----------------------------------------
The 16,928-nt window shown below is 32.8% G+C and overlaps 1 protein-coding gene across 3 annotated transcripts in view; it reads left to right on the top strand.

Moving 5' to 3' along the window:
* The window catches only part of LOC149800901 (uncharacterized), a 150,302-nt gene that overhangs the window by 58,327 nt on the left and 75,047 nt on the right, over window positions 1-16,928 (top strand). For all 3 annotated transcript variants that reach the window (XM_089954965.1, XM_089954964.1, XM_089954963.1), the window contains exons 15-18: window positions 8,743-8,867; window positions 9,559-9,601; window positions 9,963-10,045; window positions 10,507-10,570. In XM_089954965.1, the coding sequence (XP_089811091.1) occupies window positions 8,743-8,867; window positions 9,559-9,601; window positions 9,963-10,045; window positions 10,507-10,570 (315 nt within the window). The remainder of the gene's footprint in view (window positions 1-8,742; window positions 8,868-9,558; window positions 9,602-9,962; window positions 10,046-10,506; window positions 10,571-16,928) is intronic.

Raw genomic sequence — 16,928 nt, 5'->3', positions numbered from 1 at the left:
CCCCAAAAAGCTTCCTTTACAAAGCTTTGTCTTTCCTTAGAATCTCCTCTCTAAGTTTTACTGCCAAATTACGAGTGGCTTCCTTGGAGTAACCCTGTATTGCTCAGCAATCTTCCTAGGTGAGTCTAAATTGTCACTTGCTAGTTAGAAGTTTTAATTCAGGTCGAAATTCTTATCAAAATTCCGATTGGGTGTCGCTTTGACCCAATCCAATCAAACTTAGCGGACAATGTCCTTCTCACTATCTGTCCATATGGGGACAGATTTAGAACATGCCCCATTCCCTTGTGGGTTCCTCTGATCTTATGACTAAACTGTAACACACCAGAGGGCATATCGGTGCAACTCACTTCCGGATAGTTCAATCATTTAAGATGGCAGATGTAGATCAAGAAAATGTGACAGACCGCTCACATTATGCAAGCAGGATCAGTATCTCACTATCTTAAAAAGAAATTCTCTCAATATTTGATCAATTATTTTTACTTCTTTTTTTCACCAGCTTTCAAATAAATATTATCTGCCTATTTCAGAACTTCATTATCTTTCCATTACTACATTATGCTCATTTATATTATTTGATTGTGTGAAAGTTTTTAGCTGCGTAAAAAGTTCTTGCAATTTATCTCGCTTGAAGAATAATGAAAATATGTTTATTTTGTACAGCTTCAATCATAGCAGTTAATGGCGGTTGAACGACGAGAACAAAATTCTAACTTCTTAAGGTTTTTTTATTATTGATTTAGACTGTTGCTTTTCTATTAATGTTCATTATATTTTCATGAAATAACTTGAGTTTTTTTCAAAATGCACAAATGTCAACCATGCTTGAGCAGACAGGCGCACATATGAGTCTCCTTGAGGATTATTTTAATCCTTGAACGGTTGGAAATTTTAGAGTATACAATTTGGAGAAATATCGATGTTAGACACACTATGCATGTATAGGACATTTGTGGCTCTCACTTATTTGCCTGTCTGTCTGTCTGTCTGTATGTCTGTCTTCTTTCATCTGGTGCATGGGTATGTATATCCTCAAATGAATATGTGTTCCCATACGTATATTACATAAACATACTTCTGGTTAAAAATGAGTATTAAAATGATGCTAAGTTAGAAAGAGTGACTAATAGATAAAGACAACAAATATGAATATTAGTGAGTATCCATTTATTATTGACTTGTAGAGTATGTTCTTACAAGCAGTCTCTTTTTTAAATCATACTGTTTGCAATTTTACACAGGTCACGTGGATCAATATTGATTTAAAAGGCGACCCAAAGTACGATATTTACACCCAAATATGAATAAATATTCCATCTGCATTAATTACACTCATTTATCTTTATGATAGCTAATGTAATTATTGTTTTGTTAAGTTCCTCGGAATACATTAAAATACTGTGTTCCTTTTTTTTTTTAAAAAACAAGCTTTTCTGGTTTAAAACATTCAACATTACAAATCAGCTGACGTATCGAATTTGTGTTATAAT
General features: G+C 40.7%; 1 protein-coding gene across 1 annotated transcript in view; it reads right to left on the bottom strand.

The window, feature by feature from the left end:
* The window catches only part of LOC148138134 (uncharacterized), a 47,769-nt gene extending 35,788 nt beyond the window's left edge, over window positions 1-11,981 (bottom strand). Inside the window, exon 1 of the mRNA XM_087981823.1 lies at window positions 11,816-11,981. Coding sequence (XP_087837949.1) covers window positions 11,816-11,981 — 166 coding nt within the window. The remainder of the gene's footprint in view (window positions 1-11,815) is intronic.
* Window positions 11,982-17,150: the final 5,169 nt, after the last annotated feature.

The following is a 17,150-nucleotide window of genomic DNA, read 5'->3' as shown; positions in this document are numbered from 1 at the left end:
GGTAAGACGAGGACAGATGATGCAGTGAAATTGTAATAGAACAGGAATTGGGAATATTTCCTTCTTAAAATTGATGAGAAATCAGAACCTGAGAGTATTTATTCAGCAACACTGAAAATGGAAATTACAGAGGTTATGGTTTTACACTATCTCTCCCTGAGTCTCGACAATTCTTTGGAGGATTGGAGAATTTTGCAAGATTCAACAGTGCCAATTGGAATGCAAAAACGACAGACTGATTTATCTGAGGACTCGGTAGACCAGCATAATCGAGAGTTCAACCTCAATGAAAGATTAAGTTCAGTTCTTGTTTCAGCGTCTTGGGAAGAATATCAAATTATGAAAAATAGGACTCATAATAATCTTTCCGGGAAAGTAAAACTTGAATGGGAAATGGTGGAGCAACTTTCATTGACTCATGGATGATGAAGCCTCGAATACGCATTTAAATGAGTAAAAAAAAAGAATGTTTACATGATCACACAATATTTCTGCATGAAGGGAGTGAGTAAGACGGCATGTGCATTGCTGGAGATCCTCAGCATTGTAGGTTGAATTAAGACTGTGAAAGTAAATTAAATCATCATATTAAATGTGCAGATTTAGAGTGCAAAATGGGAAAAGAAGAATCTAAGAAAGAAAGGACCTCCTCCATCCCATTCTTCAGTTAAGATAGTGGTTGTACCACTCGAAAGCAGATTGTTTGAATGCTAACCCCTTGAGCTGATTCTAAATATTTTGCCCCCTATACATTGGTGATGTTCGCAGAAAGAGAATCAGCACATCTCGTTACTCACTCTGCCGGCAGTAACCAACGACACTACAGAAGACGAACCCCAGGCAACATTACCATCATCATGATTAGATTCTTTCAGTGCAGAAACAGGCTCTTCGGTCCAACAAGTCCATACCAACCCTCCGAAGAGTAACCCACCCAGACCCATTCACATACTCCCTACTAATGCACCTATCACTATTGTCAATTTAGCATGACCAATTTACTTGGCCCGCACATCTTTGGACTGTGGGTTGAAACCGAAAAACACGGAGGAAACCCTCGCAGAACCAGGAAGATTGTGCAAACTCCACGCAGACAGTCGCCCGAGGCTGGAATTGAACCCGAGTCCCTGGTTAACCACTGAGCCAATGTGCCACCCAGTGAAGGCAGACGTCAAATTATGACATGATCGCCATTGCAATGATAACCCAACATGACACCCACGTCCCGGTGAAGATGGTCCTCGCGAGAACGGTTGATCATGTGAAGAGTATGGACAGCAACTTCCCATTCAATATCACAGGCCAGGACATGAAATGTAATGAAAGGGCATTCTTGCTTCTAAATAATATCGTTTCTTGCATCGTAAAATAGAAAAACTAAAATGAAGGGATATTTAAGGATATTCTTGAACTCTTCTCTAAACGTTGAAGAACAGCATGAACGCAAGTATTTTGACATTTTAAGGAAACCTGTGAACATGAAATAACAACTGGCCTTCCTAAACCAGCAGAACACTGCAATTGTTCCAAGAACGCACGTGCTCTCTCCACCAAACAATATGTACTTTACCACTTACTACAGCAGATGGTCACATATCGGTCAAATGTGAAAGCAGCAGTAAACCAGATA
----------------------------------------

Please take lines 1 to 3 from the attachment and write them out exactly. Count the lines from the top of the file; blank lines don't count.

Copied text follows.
The 16,928-nt window shown below is 32.8% G+C and overlaps 1 protein-coding gene across 3 annotated transcripts in view; it reads left to right on the top strand.

Moving 5' to 3' along the window:
* The window catches only part of LOC149800901 (uncharacterized), a 150,302-nt gene that overhangs the window by 58,327 nt on the left and 75,047 nt on the right, over window positions 1-16,928 (top strand). For all 3 annotated transcript variants that reach the window (XM_089954965.1, XM_089954964.1, XM_089954963.1), the window contains exons 15-18: window positions 8,743-8,867; window positions 9,559-9,601; window positions 9,963-10,045; window positions 10,507-10,570. In XM_089954965.1, the coding sequence (XP_089811091.1) occupies window positions 8,743-8,867; window positions 9,559-9,601; window positions 9,963-10,045; window positions 10,507-10,570 (315 nt within the window). The remainder of the gene's footprint in view (window positions 1-8,742; window positions 8,868-9,558; window positions 9,602-9,962; window positions 10,046-10,506; window positions 10,571-16,928) is intronic.